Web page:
In the first two parts of the series, I showed that northern European populations show hints of East Eurasian ancestry when compared against Sardinians. I used Dai, Han, and Karitiana as reference populations for East Eurasia. In the current post, I extend this analysis by using HGDP Papuans and the Onge (Reich et al. 2009) from the Andaman Islands.
The f4 statistics using Karitiana, Papuan, and Onge populations can be found in this spreadsheet.
Below, you can see that they are all near perfectly correlated with each other.
The visual appraisal is confirmed when we calculate the correlation coefficients:
The fact that all three populations track the same signal is strong evidence for the direction of gene flow: from Asia into northern Europe. If the signal was present in only one of the three populations, then it could conceivably be an artefact of gene flow in the opposite direction (from northern Europeans to the affected population). But, the fact that all three populations show the same pattern would require northern European-like admixture in the Andaman Islands, Papuan New Guinea and South America, which does not appear very parsimonious.
While the signals from the three populations are correlated, their intensity varies. The Z-scores provide a measure of this intensity. The mean Z-scores using a Karitiana, Papuan, and Onge reference across all populations are respectively -17.7, -8.0, and -6.0.
While I did not include the Han reference of part 1 in this analysis, inspection of the f4 statistics (which can be obtained at the bottom of that part), suggests that the Z-scores become more significant when using an Onge, Papuan, Han, and Karitiana reference in that order. For example, for the Finnish_D population, they are: -10.037, -13.2949, -23.9305, and -27.764 respectively.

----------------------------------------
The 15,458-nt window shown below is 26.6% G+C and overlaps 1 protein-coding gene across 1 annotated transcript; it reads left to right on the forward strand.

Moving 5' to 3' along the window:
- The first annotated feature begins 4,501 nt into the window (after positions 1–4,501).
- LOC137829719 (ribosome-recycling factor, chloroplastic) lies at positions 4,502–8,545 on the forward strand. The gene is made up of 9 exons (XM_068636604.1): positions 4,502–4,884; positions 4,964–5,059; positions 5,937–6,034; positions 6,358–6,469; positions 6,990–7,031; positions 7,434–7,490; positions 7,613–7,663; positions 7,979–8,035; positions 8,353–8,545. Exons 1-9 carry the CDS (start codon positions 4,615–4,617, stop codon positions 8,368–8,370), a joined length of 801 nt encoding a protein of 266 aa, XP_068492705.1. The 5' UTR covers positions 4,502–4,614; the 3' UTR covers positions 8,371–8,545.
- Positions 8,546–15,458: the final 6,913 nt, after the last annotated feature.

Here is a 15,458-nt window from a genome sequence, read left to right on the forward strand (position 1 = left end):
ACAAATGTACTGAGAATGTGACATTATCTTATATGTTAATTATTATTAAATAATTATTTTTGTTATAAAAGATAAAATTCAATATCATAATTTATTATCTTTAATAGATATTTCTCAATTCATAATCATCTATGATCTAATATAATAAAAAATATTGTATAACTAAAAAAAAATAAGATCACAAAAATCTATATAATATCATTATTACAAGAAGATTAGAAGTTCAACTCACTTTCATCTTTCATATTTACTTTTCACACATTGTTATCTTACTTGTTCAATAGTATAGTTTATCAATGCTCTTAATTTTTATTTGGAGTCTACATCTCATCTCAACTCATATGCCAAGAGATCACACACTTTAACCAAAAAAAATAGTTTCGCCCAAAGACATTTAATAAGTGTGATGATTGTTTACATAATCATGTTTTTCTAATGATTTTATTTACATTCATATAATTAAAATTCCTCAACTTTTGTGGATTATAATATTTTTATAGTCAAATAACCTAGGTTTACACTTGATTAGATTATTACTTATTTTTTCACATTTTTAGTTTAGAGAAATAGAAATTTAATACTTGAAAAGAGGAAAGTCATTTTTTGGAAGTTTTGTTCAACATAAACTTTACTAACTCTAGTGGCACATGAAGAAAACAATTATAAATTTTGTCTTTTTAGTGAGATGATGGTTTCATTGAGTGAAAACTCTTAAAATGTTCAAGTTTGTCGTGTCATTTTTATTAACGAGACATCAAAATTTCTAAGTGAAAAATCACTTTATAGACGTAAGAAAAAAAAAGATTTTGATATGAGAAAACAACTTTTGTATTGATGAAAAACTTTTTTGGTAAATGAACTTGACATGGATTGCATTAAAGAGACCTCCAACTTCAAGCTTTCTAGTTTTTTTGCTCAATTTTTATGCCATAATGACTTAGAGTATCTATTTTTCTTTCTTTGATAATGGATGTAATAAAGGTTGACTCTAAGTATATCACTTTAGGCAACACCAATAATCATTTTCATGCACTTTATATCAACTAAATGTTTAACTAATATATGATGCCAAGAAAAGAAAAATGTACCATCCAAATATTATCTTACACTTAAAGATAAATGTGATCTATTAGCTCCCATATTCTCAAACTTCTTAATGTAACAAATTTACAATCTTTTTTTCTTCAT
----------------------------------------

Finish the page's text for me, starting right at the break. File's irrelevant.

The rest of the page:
It thus appears that the element contributing East Eurasian-like ancestry in northern Europeans was derived from the northern spectrum of East Eurasians; the Karitiana may live in South America today, but they trace their ancestors to northern Eurasia, having entered the Americas c. 15ka.
In my opinion, the signal has been formed by a superposition of a few factors:
- The fact that Y-haplogroup R, the main lineage in modern northern Europeans has a common origin (Y-haplogroup P) with haplogroup Q, the main lineage in modern Amerindians, and many Siberians. We can hypothesize that the population that brought R into Europe was intermediate genetically across the Caucasoid-Mongoloid spectrum. In West Eurasia, this population admixed with the Palaeo-West Eurasians (Y-haplogroups IJ, G, and possibly LT), and contributed their DNA primarily to the northern Europeoids.
- Other population movements of more regional impact, such as Y-haplogroup N, which affected mainly Uralic, Baltic, and East Slavic populations, as well as elements from the mixed West/East Eurasian mtDNA contact zone that ancient DNA analysis has revealed in Eastern Europe and Siberia.